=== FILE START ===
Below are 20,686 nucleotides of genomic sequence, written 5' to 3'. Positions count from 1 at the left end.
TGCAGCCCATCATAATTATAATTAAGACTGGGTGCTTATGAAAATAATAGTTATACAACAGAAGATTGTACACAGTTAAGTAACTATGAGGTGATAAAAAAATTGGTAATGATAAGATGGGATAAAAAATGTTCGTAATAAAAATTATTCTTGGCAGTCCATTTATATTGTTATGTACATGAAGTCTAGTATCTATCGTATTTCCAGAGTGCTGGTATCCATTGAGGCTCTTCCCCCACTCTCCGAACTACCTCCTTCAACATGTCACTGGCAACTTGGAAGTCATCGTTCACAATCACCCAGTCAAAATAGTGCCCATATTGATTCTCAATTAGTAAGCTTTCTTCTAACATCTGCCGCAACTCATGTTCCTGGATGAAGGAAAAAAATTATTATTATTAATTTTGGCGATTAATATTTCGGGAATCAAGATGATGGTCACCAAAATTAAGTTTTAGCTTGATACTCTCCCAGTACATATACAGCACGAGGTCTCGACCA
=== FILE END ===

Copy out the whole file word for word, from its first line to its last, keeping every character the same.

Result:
Below are 20,686 nucleotides of genomic sequence, written 5' to 3'. Positions count from 1 at the left end.
TGCAGCCCATCATAATTATAATTAAGACTGGGTGCTTATGAAAATAATAGTTATACAACAGAAGATTGTACACAGTTAAGTAACTATGAGGTGATAAAAAAATTGGTAATGATAAGATGGGATAAAAAATGTTCGTAATAAAAATTATTCTTGGCAGTCCATTTATATTGTTATGTACATGAAGTCTAGTATCTATCGTATTTCCAGAGTGCTGGTATCCATTGAGGCTCTTCCCCCACTCTCCGAACTACCTCCTTCAACATGTCACTGGCAACTTGGAAGTCATCGTTCACAATCACCCAGTCAAAATAGTGCCCATATTGATTCTCAATTAGTAAGCTTTCTTCTAACATCTGCCGCAACTCATGTTCCTGGATGAAGGAAAAAAATTATTATTATTAATTTTGGCGATTAATATTTCGGGAATCAAGATGATGGTCACCAAAATTAAGTTTTAGCTTGATACTCTCCCAGTACATATACAGCACGAGGTCTCGACCA